The one approach to save Julian’s last-in-the-county volunteer hearth division is to order it destroyed, LAFCO board members declared Monday.
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By a 7-Zero vote, the San Diego Native Company Formation Fee accepted a employees suggestion to dissolve the Julian-Cuyamaca Fire Safety District.
However board members challenged the group to defend it by way of an Oct. 16 “protest hearing” and petition course of.
“Who knows what the right time is to do this?” stated county Supervisor Dianne Jacob. “I do know this: It needs to go to a vote of the people. And the only way we get there is by approving the staff recommendation. .. and then there will be the protest hearing. And then voices will be heard.”
Agenda packet for LAFCO’s Sept. 10, 2018, listening to on Julian hearth district dissolution. (PDF)A 3-hour public listening to in a mildly muggy Board of Supervisors chambers downtown heard from greater than two dozen individuals, together with three members of the Julian hearth board who backed a county takeover of fireside providers by way of its contract with Cal Fire.
However almost half of the 40 Julian-area residents (some sporting “JCFPD Backcountry Strong” T-shirts) signed speaker slips to make typically emotional Three-minute appeals to protect the volunteer drive.
They requested questions. They waved paperwork. They shared tales of dismal outcomes of Cal Fire takeovers elsewhere within the state.
They disputed accounts of Julian monetary misery made earlier by Tony Mecham, County Fire Authority and San Diego space Cal Fire chief, who stated: “The simple fact is … (the district) has been subsidized by the county since 2007.”
Mecham was mocked for his promise that “we will definitely reduce response times.”
A 7-year-old home-schooled woman from Ranchita — dealing with comparable backcountry hearth points — learn from a handwritten assertion.
“Hi, my name is Devi,” stated the daughter of Nick and Jamie Ketelsen, “and I reside in Ranchita proper now, however I used to reside in Julian. I’m talking as a result of my station isn’t staffed on a regular basis. My grandma and grandpa reside in Ranchita, they usually’re previous.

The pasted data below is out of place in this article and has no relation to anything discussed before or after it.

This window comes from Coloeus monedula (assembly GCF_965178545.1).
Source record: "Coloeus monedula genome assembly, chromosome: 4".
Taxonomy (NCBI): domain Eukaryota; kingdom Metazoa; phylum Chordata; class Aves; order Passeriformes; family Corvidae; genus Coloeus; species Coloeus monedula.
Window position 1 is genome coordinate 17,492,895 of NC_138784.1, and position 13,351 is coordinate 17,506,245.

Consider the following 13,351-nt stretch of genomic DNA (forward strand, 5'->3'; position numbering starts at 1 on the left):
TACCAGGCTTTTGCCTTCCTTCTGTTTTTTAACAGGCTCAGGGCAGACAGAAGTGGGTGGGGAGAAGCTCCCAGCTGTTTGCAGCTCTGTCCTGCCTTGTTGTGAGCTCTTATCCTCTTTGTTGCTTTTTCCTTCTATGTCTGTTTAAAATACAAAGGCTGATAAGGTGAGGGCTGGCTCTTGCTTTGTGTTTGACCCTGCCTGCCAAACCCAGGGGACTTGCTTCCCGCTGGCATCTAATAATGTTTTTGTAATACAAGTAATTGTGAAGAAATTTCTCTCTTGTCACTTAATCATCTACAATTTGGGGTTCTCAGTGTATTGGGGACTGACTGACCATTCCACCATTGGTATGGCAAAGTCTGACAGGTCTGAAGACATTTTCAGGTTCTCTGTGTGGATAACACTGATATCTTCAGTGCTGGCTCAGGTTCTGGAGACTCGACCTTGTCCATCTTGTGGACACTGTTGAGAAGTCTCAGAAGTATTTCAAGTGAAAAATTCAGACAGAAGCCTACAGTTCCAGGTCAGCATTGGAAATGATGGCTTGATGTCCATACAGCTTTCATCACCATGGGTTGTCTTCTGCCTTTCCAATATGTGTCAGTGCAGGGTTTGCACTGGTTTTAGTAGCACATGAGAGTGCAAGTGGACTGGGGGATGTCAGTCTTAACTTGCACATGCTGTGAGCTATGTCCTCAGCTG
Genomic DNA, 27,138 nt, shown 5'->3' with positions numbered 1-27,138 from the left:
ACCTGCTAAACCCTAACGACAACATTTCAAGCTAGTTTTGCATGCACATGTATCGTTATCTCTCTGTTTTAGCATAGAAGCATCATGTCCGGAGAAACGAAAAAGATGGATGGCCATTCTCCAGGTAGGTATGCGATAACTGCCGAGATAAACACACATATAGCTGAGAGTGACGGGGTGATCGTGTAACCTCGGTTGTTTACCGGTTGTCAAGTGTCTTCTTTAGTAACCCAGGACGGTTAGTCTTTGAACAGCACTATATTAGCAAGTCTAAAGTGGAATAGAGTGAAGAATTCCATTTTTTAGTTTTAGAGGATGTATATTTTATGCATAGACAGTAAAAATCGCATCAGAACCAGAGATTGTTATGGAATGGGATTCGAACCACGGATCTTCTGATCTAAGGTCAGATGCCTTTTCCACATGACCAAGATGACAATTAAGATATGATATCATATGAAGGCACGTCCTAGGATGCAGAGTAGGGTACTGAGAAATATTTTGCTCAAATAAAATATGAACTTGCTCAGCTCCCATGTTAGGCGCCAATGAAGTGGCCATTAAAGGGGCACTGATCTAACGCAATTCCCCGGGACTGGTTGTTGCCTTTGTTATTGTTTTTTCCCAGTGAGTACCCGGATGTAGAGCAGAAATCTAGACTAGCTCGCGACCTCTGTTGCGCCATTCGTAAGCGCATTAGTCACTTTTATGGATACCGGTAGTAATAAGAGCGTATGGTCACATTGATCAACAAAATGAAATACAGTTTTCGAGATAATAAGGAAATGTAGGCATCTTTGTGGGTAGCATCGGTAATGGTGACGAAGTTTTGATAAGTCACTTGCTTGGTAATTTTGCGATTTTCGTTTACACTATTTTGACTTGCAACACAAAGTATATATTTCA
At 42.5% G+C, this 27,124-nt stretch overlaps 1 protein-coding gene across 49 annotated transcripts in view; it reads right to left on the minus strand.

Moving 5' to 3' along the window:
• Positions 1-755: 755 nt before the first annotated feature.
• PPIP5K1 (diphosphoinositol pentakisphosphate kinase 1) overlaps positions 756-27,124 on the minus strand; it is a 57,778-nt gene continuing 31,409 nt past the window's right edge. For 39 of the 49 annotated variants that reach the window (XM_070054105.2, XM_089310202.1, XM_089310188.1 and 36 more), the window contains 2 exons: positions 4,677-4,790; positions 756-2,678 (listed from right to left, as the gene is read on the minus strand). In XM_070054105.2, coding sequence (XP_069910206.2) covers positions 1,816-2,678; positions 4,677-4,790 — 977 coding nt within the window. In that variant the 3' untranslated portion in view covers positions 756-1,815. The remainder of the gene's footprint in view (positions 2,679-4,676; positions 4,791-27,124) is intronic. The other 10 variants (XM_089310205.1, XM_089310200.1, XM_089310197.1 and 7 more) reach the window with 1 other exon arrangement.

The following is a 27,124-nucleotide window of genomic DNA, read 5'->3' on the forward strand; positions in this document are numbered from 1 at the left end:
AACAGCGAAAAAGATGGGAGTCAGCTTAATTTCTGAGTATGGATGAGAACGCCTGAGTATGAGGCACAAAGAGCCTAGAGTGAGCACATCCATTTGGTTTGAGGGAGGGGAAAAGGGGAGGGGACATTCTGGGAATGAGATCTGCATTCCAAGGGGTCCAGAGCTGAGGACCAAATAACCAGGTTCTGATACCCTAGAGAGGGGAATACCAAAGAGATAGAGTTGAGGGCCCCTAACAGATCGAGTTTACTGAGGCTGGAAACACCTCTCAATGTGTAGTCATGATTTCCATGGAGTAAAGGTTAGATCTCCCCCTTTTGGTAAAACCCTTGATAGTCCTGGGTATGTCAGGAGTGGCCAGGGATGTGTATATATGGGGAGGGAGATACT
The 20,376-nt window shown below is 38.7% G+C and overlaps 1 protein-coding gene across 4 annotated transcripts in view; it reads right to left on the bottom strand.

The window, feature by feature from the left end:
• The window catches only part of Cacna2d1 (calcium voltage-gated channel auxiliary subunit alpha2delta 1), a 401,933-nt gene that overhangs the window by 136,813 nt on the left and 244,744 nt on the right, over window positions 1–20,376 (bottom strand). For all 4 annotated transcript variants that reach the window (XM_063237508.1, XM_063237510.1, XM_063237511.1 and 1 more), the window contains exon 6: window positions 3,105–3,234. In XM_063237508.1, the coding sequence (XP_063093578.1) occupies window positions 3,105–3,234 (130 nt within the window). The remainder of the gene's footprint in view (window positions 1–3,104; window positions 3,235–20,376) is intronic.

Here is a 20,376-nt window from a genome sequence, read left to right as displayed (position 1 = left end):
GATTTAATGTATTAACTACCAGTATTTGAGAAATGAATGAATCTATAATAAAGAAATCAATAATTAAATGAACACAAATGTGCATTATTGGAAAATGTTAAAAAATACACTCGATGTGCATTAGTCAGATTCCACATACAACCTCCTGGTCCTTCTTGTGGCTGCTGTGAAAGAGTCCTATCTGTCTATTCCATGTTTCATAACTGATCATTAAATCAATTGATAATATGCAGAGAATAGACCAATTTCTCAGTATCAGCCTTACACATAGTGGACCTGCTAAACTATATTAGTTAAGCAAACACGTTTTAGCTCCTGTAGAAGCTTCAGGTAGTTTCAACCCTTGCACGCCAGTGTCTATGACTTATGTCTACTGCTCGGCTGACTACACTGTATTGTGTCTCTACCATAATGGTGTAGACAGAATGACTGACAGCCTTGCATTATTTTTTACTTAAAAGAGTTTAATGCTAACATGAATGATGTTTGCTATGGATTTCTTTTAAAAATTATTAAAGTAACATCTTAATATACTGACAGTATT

“What if something happens? They have a farm. They have animals. If something happened to … harm them, it would be the worst day of my life. Please help us.”
Members of the board sought to allay considerations, saying they have been unhappy to see the North County vacationer mecca divided.
Jacob stated Measure A on the November poll would come with a “cleanup” provision to amend the county constitution and add the County Fire Authority.
Stated Mecham: “We can’t stress enough [that] we want to keep the volunteer firefighters” — who might work three shifts every week in the event that they meet “minimum legal standards.”
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Julian hearth board member Kristin Starlin, on “temporary permanent disability” as a volunteer firefighter, advised how she got here to help dissolution after voting earlier to maintain the company unbiased.
She stated she “stepped away from my emotions” to embrace a fiduciary duty triggered by three phrases of recommendation from retired Julian Fire Chief Rick Marinelli: “Life and property.”
“I felt that loss of life and property would be on my shoulders,” Starlin stated. “I had to make it right by the community. I had no regret” by voting in April to search dissolution.
Fire board President Jack Shelver stated present monetary calls for, fueled by state necessities, “far exceed” the district’s price range, which is supported by a 1984-passed $50 annual parcel charge for Julian residents and landowners.
He stated residents would pay much less for hearth insurance coverage if the San Diego County Fire Authority and Cal Fire took over completely. (A Cal Fire chief heads the division now.)
Julian hearth board member Aida Tucker referred to as it “morally wrong to present facts” that the district can survive by itself, slamming volunteer firefighters “seeking to win at all costs.”
LAFCO vice chair Ed Sprague, an Olivenhain Municipal Water District director, stated he was a “little bit heartbroken” concerning the group cut up.
“I’ve had personal friends on both sides of the issue,” he stated earlier than his vote somewhat after midday.
However he famous “clarifying facts” that backcountry residents get fewer providers and wish profession professionals as an alternative of “professional volunteers” to present hearth providers.
The district’s “executive staff,” he added, “has done a piss-poor job of managing the outcomes and responsibilities” and amenities and gear upkeep.